Gerrymandering and Political Gridlock in the US

In the recent decades gerrymandering became one of the effective tactics to guarantee the outcomes of general elections. Since elected officials know that they are safe in the next election cycle, they only are to appeal to one partisan interest group. This discourages congressmen from working across party lines and leads to congressional gridlock. In this paper we discuss our approach to measuring gerrymandering of a congressional district. Starting with the ratio of the shape’s area to its perimeter as compactness we analyzed which congressional districts are gerrymandered.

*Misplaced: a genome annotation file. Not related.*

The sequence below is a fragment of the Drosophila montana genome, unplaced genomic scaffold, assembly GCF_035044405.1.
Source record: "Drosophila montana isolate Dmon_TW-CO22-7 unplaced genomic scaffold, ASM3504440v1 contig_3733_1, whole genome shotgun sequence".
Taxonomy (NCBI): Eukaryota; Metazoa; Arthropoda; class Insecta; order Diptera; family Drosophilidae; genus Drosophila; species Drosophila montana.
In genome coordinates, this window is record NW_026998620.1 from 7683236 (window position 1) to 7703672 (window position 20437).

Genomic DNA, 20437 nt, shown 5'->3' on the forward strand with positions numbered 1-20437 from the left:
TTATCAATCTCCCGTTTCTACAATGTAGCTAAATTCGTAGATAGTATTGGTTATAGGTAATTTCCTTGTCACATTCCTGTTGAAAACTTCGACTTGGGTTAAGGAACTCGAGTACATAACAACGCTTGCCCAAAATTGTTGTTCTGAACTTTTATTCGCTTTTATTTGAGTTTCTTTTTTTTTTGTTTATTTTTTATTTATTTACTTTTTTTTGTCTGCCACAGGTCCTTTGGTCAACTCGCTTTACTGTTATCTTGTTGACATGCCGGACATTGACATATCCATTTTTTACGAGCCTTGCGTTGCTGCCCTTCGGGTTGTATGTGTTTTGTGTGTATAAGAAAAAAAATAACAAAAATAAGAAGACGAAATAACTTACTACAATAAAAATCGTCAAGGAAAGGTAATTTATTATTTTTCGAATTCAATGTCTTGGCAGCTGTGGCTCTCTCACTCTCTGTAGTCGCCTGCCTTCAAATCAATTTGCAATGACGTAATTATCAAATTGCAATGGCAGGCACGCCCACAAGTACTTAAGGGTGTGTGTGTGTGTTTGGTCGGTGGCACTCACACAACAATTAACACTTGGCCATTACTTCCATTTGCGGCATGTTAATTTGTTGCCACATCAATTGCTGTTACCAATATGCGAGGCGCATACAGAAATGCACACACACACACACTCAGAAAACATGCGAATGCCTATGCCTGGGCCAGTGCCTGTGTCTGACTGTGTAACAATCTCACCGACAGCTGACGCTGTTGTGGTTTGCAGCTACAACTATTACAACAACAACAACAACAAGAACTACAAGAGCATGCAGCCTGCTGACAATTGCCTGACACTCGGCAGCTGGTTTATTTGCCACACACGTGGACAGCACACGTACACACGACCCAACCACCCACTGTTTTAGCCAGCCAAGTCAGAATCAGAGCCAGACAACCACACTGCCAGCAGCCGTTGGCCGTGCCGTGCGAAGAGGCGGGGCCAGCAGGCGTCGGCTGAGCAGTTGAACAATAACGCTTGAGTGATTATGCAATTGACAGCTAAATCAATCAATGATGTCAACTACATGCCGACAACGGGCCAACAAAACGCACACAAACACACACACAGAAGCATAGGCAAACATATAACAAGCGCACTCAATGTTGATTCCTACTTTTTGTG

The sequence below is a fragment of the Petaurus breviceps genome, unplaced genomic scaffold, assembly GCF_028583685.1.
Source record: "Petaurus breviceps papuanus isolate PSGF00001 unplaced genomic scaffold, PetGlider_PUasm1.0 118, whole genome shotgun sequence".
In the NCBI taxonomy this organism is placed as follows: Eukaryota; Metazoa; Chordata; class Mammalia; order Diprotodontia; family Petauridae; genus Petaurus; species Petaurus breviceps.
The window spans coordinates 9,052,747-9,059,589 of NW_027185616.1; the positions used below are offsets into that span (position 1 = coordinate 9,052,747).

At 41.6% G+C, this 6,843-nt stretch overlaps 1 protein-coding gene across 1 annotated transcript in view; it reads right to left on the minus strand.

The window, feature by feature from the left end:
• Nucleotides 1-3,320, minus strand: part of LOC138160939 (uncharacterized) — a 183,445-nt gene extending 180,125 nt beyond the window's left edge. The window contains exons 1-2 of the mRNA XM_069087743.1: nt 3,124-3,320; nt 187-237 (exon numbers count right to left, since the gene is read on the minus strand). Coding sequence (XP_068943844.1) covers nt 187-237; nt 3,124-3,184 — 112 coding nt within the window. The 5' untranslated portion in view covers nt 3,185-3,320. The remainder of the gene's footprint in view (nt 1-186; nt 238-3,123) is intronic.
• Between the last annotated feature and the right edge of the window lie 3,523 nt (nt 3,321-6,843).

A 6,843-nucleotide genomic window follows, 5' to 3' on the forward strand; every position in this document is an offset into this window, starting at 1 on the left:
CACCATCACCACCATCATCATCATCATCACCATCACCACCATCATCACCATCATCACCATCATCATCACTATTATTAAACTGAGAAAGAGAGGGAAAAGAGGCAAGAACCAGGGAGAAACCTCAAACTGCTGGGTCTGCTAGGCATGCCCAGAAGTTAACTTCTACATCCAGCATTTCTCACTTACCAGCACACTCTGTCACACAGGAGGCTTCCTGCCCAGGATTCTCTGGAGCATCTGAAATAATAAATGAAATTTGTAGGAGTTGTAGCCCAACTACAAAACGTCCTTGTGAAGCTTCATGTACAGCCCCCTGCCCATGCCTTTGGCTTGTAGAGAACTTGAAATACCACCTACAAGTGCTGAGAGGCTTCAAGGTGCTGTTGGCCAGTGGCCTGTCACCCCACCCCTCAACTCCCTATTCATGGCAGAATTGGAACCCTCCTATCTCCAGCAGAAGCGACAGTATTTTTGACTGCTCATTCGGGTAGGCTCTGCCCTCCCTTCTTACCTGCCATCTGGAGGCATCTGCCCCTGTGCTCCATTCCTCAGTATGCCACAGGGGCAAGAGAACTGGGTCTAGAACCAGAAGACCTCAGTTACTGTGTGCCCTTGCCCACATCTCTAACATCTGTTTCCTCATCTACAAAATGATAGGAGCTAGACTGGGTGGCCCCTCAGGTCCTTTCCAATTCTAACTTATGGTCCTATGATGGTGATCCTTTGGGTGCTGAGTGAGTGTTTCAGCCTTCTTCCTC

Furthermore, we deployed Partisan Voting Index data to identify Swing districts and districts with one-party leaning. Comparing mean compactness of all three groups we concluded that the Swing districts are less gerrymandered compared to party-aligned ones. We discuss the challenges, results and future work in analyzing congressional data to understand the impact of gerrymandering.

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